Just like you, the love I have for my children is ferociously and unconditionally deep. Not all moments are happy, but the good ones satisfy my soul.
A freshly bathed baby viscerally and immediately transports me back to fond memories. When my oldest quietly shares a private feeling, it hooks me in. When my middle son’s eyes transform into tiny slits, and he lets out a hysterical giggle, his youthful joy is contagious. And my youngest, she gives the best bear hugs. Her love emanates through her little chubby arms that can barely wrap around my neck. I luxuriate in the warmth.
I live for these moments of love and connection. You know these feelings, too. We’re all connected through the common experience of unyielding and jarring love. We’re also connected by the moments of difficulty, uncertainty, and frustration.
Unfortunately, we often lose sight of these commonalities and find ourselves judging and criticizing each other. I frequently hear, “That Mom should not let her kid…” and “I would never…” as if they somehow know best about another person’s reality.
We focus on points of differentiation, creating distance, hostility, and loneliness in an already draining parenting culture. We use our personal take on parenting to assess and judge other’s behavior rather than to share in the many points of mutual understanding – those hugs and those days you feel like you’re losing your mind.
Parenting is hard enough. Let’s apply some basic psychological practice and assume a non-judgmental, empathic stance – not only for our own good, but also to model empathy for our children. Research shows people behave best when they feel supported and good about themselves. Parents thrive and are free to raise the healthiest children possible when they don’t feel judged for their decisions (good or bad). Making mistakes is an organic way humans learn.
Recently, on my town’s community Facebook page, a resident posted “a friendly reminder not to leave a child unattended in a car” after she saw a toddler buckled in a car seat down the block from a coffee shop while the parent presumably got a coffee. A storm of judgment erupted.
“Should have taken a picture and really shamed her…bad parent.”
“I probably would have called 911.”
“It was extremely negligent. I would teach the parent an important lesson. Inexcusable.”
This pinned a modern day scarlet letter to the minivan with the young, unattended child. The comments unleashed the punitive reprisal of an unforgiving, middle-upper-class community, and read as a threat to other parents to not step away from their children or else.
Ironically, the act of leaving a child in the car to run a quick errand is obviously contentious, but NOT illegal in Massachusetts. And although many people may feel that the child was in grave danger, the statistics don’t support that.
Violent crime rates have decreased since the 1970s, for both children and adults. According to the FBI, violent crime is at a historic low. NPR reported on how we have come to judge parents for putting their children at perceived, but unreal risk.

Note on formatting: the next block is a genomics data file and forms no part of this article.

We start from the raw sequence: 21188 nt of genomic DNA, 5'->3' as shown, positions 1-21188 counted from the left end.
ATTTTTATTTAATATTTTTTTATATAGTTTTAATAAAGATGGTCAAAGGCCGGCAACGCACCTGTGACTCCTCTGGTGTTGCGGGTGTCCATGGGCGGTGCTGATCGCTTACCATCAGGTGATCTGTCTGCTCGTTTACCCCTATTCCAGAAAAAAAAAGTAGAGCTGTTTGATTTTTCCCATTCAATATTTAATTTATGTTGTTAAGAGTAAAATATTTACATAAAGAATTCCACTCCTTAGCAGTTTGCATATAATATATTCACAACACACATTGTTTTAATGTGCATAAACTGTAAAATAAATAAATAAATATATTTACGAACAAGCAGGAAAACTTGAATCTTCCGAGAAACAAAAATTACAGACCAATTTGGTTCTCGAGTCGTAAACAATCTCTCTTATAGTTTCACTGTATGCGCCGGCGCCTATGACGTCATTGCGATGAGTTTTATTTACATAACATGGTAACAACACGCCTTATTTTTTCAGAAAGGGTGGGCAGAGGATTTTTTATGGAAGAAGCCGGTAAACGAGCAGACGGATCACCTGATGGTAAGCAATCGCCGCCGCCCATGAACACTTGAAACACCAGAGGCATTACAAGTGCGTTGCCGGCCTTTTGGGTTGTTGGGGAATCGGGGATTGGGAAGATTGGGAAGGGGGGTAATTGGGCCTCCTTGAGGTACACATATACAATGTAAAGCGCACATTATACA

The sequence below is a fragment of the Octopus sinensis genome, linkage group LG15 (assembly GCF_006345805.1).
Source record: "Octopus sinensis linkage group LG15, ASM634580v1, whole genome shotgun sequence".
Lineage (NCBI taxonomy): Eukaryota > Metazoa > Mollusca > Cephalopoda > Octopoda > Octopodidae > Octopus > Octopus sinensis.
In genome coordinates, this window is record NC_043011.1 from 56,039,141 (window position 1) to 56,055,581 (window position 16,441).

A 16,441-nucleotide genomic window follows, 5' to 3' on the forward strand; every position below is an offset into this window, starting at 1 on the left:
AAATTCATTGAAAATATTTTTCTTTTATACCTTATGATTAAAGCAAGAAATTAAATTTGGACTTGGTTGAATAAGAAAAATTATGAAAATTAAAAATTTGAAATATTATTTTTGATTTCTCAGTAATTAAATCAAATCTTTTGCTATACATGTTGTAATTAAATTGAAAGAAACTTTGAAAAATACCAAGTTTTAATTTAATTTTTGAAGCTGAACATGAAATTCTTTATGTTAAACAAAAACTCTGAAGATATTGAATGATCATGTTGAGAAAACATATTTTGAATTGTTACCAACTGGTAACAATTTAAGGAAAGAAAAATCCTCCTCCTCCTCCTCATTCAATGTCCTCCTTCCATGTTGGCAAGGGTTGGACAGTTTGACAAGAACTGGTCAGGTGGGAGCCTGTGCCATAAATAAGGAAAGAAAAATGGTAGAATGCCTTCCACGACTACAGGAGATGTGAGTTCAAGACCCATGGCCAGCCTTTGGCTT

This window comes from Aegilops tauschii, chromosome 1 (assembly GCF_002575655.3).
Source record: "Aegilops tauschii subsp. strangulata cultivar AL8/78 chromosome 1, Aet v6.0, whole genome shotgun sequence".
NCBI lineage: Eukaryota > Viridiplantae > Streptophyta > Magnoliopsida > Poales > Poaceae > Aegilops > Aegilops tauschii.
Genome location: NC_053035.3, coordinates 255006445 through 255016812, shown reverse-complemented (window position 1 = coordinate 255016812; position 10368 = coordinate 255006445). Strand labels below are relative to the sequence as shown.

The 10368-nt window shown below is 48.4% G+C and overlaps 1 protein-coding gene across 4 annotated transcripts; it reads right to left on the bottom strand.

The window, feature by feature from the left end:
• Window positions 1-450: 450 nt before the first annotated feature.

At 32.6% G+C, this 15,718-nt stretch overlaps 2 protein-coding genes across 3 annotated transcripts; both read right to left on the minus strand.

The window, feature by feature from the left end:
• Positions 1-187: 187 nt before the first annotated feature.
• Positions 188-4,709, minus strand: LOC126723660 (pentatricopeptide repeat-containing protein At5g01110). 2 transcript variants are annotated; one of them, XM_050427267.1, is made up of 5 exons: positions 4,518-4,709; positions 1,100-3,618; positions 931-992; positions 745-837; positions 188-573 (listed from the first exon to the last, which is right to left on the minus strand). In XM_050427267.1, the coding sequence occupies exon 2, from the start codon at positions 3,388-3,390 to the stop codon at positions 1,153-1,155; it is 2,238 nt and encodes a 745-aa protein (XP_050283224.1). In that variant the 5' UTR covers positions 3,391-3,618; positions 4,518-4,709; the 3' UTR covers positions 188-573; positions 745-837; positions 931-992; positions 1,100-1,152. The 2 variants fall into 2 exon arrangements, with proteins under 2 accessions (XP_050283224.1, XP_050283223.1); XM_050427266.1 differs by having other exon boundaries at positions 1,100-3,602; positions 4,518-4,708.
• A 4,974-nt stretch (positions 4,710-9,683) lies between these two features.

The irony is that a child is much more likely to experience a dangerous event like choking (1/3,408, The National Safety Council) or be killed in a motor vehicle accident (1/113, The National Safety Council) than he would be kidnapped by a stranger (.00016%, according to U.S. Census Report in 2000; 1.6 children per 1,000,000).
Harvard law blogger, Phillip Greenspun, cites a U.S. Justice Report and states that it would take an average of 26,000 years of a child sitting alone in a parking lot before that child would be kidnapped by a stranger – and 50 percent of these children would be returned.
The intention of this essay is not to debate whether this was a sound decision or not, but rather to highlight the intense judgment present right here in my own town. Much attention has been paid to the divisiveness of our country, but clearly thrives in our educated, progressive town as well.
Most often, the criticism is unintentional and automatic – casual comments about neighbor’s choices made in a few quick clicks on a public forum, spewing judgment that you’d probably never hear in person. We often feel justified when it comes to ‘the best interest of the child,’ but that view is unempathetic and short sighted. It creates a hostile environment where people parent out of fear. This is dangerous.
In therapy, we know telling someone how to behave is pointless. It creates a space where secrets live, negative feelings pervade, and bad things brew. We need to pause, step back, and think about how we contribute to our culture. Are you behaving in a way that is consistent with your overall belief in caring compassion? Do you want to raise empathic children? I am sure your answer is a resounding yes.
A large, 30-year study from the University of Michigan found that we are raising kids who are significantly less empathic than prior generations. College-aged kids were deemed 40 percent less empathetic than their peers 30 years ago. How can we teach empathy if we don’t model it? Do as I say, but not as I do? Let’s begin with empathy and kindness at home and in our towns.
Think about all the ways you feel connected to the mother in question on the Facebook thread. Focus on how she is relatable, how you can relate to her. How can you help, rather than judge? Could you wait around to make sure the kid is safe rather than quickly calling the police?
I am sure that mother loves her child as ferociously and unconditionally as you love yours. She hugs and snuggles, laughs and plays, just like you. She is there, present and unyielding, just like you are.
Practice empathy. Practice love. Practice acceptance. That is good parenting. It is healthier for you, and your children. And it builds a better future for us all.